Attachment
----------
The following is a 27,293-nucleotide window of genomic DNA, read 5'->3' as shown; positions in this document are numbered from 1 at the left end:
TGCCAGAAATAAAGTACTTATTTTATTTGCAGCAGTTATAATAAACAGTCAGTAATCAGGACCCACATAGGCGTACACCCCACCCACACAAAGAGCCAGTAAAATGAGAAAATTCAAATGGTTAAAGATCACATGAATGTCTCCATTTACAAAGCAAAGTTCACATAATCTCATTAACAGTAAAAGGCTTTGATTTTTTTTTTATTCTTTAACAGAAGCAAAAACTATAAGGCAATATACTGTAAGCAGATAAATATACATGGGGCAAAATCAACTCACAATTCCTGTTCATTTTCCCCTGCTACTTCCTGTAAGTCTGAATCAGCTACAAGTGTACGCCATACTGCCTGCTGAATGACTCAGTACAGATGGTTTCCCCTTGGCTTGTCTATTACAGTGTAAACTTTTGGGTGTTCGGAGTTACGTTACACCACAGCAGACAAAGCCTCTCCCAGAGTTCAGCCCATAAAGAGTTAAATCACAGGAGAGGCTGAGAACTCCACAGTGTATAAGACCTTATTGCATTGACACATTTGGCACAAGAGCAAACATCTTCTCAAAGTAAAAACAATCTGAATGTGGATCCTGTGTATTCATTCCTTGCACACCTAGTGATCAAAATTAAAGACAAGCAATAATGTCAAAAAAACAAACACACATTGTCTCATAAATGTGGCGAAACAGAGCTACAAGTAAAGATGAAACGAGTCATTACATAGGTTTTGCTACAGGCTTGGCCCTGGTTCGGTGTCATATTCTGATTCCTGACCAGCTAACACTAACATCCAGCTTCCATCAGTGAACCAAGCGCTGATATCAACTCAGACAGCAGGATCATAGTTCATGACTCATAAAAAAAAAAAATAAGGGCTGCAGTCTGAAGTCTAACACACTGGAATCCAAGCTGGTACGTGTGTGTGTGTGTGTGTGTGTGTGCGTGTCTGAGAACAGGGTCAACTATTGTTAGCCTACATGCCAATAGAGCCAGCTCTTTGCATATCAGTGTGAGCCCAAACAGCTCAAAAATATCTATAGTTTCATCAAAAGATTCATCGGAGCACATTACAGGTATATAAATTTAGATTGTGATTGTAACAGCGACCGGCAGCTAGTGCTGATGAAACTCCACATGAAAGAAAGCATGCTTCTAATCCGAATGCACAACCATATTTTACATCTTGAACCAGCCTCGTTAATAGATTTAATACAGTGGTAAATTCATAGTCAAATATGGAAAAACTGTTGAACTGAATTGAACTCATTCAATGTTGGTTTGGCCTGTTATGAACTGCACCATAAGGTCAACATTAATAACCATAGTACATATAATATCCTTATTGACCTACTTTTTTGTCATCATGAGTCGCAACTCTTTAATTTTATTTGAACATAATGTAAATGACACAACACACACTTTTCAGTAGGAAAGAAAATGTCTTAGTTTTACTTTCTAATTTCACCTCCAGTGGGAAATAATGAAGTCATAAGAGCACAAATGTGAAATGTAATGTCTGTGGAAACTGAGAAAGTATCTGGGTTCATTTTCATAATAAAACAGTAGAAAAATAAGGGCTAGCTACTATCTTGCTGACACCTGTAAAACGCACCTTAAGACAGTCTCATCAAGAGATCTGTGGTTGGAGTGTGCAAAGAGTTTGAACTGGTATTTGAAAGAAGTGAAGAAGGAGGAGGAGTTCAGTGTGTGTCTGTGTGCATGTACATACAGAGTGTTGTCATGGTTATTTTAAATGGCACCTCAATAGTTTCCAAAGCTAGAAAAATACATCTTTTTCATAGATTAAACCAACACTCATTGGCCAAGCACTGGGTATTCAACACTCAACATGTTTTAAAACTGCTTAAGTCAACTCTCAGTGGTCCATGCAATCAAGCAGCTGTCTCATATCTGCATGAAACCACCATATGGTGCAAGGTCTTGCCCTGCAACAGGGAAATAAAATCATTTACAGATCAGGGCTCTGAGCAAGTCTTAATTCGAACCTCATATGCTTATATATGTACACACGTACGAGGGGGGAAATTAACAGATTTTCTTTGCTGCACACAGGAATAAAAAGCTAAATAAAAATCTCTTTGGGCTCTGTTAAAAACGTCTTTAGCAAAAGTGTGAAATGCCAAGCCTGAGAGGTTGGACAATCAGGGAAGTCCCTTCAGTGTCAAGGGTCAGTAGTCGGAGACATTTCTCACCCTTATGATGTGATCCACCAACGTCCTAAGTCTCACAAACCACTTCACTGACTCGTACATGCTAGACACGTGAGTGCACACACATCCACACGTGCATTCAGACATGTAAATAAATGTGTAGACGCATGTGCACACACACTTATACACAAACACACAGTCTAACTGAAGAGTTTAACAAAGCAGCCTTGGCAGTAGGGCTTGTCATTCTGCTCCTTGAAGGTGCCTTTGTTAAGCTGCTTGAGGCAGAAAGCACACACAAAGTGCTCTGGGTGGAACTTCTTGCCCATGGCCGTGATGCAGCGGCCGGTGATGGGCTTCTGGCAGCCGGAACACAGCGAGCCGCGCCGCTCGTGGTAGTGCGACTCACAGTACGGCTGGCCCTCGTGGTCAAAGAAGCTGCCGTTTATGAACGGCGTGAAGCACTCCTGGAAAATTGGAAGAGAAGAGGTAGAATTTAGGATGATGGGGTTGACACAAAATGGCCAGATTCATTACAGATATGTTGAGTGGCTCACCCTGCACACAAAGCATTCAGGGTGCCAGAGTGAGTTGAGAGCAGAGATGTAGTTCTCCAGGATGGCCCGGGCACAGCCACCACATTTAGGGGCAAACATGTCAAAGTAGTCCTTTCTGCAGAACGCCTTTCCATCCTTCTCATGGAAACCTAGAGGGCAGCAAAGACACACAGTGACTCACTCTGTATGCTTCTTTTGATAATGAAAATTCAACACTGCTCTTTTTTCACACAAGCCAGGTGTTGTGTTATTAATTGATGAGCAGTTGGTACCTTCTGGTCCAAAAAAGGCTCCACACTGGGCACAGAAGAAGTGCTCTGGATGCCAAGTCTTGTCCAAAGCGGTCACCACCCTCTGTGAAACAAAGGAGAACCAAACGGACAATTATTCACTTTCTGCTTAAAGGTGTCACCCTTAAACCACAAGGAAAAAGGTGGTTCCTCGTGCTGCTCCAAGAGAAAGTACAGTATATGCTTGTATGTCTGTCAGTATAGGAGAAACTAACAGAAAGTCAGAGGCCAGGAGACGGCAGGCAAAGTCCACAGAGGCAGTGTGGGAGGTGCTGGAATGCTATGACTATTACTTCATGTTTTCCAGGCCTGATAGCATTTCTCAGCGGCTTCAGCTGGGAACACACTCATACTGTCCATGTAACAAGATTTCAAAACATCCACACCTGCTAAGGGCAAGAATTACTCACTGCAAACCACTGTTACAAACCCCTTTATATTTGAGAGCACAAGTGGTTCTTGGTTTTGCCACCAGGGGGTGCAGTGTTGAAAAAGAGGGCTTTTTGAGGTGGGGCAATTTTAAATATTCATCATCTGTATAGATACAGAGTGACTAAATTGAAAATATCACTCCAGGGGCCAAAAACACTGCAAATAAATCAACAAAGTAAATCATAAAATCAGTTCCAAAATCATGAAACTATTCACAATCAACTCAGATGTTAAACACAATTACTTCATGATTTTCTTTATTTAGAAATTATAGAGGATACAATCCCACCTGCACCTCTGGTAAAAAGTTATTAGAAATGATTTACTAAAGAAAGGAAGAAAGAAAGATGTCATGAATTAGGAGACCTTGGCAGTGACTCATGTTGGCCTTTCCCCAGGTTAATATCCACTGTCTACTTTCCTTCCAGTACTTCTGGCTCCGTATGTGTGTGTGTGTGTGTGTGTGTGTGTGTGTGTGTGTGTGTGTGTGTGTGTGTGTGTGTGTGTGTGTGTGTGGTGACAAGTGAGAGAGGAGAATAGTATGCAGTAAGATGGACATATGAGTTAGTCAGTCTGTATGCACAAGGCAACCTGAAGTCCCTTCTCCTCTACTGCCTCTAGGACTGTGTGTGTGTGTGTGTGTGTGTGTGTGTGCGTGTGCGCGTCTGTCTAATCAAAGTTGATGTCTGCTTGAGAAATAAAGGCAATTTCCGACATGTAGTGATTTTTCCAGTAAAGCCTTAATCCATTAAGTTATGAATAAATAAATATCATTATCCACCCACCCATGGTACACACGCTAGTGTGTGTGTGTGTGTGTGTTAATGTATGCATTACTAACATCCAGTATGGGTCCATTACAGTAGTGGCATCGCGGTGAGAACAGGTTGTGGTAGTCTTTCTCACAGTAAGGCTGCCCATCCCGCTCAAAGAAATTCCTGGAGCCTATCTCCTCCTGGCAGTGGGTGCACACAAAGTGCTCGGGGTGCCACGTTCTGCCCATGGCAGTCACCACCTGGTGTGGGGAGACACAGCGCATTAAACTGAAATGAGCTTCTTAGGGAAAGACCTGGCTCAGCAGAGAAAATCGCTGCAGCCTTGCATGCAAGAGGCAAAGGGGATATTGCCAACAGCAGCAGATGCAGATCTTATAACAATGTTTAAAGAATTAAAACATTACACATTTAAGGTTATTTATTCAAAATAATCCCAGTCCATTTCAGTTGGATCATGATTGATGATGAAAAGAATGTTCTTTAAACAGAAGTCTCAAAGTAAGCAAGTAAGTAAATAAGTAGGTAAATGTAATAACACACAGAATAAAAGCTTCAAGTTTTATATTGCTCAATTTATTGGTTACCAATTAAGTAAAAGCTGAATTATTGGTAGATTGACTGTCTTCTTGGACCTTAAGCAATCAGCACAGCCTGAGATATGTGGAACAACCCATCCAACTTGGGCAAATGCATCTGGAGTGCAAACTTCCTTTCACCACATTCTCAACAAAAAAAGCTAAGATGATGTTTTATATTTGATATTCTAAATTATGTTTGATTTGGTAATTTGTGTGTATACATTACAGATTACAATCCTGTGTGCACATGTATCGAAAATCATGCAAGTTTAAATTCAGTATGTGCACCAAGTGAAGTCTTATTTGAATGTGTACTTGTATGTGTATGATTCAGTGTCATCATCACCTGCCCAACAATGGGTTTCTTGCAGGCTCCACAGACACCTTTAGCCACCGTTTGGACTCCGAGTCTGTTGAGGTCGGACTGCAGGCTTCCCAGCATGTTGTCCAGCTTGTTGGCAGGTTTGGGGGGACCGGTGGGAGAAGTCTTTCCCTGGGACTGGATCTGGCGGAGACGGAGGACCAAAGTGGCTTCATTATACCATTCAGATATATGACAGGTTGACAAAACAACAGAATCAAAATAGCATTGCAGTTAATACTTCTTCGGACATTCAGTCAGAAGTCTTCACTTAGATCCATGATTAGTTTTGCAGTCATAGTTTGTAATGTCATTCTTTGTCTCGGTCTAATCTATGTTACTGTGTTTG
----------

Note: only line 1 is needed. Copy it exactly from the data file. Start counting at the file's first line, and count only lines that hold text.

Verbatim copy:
The following is a 27,293-nucleotide window of genomic DNA, read 5'->3' as shown; positions in this document are numbered from 1 at the left end: